The foot is made up of many small bones that sit perfectly together forming many joints. The big toe joint comprises of the first metatarsal and the proximal (close) phalanx of the toe. A bunion forms when base of the toe (first metatarsal) drifts away from the second metatarsal. The 1st metatarsal rotates and drops and so no longer sits in its correct alignment. The tip of the first toe then rotates and drifts inwards. Overtime, under the continuing stress of this altered position of the joint and the irritation that this causes, the joint can become inflamed.
Bunions are a result of complex biomechanical changes that occur in your feet. The type of footwear that you wear does cause bunions. We know that foot bunions occur in about 30% of the population of most Western countries but only 3% in Eastern countries. They are seen most commonly in women and become more common as people get older. Tight-fitting shoes are thought to be the main cause of bunions.. Shoes such as high heels and shoes with tight toe boxes (eg womens fashion shoes and cowboy boots) are particularly damaging to the toes. These shoes have a sloping foot bed and a narrow toe box. The slope causes the front of the foot to bear your weight, which encourages your forefoot to widen. Also, the angle pushes your toes into the narrow toe box, causing the toes to become angled and squeezed together.
Alteration in alignment of the first toe. Pain in the 1st toe joint with movement. Restriction in range of demi pointe. Inflammation of the 1st toe joint. Rotation of the big toe so that the nail no longer faces upwards. Occasionally bruising of the toe nail occurs.
Generally, observation is adequate to diagnose a bunion, as the bump is obvious on the side of the foot or base of the big toe. However, your physician may order X-rays that will show the extent of the deformity of the foot.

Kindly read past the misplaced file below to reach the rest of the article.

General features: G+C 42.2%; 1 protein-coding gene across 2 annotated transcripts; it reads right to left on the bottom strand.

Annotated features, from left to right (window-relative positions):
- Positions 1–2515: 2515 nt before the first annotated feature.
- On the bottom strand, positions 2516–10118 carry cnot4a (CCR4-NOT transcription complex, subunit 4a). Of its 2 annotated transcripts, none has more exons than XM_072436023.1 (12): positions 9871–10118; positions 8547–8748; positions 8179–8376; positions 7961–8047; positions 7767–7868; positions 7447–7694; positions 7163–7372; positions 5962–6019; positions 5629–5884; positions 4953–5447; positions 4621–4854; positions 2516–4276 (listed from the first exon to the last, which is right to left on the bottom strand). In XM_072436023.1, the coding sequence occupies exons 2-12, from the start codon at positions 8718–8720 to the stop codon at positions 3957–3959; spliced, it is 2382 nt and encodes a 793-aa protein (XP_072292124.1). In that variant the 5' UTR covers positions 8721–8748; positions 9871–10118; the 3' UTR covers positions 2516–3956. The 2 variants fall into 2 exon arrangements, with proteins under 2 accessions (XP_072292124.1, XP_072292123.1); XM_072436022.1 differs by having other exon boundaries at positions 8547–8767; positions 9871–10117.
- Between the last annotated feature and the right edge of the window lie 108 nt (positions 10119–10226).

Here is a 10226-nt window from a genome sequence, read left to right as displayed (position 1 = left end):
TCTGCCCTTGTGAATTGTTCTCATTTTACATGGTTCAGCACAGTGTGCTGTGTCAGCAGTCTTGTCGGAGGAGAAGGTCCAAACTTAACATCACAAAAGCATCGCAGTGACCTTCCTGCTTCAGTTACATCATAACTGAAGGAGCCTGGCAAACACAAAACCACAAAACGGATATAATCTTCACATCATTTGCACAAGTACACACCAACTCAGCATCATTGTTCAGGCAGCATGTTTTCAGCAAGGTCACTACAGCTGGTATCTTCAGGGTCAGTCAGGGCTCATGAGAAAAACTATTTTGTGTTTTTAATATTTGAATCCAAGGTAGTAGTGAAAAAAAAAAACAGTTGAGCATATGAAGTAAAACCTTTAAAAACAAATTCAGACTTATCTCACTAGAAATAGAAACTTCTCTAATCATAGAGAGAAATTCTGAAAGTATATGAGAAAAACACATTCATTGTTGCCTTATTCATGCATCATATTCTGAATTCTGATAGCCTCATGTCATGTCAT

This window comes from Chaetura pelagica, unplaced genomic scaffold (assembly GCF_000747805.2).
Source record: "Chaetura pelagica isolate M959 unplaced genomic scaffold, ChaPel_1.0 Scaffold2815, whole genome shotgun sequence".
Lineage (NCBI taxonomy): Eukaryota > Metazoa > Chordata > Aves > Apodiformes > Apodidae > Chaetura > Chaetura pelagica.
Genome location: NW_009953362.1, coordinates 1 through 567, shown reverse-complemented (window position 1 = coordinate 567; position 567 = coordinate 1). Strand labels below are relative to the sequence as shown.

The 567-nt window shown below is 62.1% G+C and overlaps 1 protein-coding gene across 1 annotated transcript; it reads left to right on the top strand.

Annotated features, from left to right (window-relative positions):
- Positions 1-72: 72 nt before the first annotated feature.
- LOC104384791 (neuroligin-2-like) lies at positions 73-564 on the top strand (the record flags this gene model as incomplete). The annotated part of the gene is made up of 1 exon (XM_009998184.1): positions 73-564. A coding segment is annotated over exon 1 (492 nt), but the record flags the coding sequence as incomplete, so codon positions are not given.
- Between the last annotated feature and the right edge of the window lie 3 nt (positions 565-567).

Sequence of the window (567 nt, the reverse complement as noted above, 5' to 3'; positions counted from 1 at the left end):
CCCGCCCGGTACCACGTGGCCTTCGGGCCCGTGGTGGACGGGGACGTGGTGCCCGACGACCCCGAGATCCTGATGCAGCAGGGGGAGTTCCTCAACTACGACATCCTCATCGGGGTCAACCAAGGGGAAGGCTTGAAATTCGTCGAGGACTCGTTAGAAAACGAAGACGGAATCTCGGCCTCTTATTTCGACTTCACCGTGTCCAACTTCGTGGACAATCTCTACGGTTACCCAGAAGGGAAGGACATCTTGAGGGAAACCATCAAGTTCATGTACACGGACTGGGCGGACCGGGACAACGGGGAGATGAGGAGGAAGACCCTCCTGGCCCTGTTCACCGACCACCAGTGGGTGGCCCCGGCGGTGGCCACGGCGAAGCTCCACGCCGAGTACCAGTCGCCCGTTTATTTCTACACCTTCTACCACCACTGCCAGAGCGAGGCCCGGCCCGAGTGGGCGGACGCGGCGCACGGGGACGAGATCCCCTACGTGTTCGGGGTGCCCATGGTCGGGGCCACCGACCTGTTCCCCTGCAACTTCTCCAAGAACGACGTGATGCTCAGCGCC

Non Surgical Treatment
Most of the time, non-surgical (conservative) treatment can control the symptoms of a foot bunion or bunionette. These include. Appropriate Footwear, changing to wide fitting footwear reduces the pressure on the big toe and prevents shoes from rubbing on the bony lump. When possible, go barefoot Toe stretchers are a really simple way to reduce foot bunion pain. Toe Stretchers, wearing toe spaces that fit in-between the toes help to stretch the muscles and ligaments around the toes, improving the alignment and relieving pain. Find out more about how these work in the Toe Stretcher section. Painkillers, your doctor may prescribe or recommend over-the-counter medication to reduce the pain and inflammation. Foot bunion correctors can be worn in your shoe to help realign your foot if you suffer from foot bunions. Orthotics. There are a number of over-the-counter shoe inserts that can help relieve symptoms. Bunion correctors work by realigning the bones in your foot to reduce pressure on the affected toe. There are both day-time and night-time splints on the market, although the evidence of their effectiveness is lacking. Ice. Applying ice packs to the foot can help reduce pain and inflammation. Bunion pads help to reduce any friction on your big toe. Bunion Pads. You can also get protective foot cushions that sit over the skin to prevent the hallux abducto valgus rubbing on your shoes.
Surgery takes place either under local or general anaesthetic and takes about one hour. After surgery you will have either a plaster cast or special dressing on the foot and you will be given a special walking shoe and crutches to use the first few days/weeks. Recovery usually takes approximately 6-8 weeks but swelling often lasts longer and it may take a few months before you are able to wear normal shoes again. Full recovery can take up to a year. Bunion surgery is successful in approximately 85% of cases, but it is vital not to go back to wearing ill-fitting shoes else the problem is likely to return.
Bunions often become painful if they are allowed to progress. But not all bunions progress. Many bunion problems can be managed without surgery. In general, bunions that are not painful do not need surgical correction. For this reason, orthopaedic surgeons do not recommend ?preventive? surgery for bunions that do not hurt, with proper preventive care, they may never become a problem.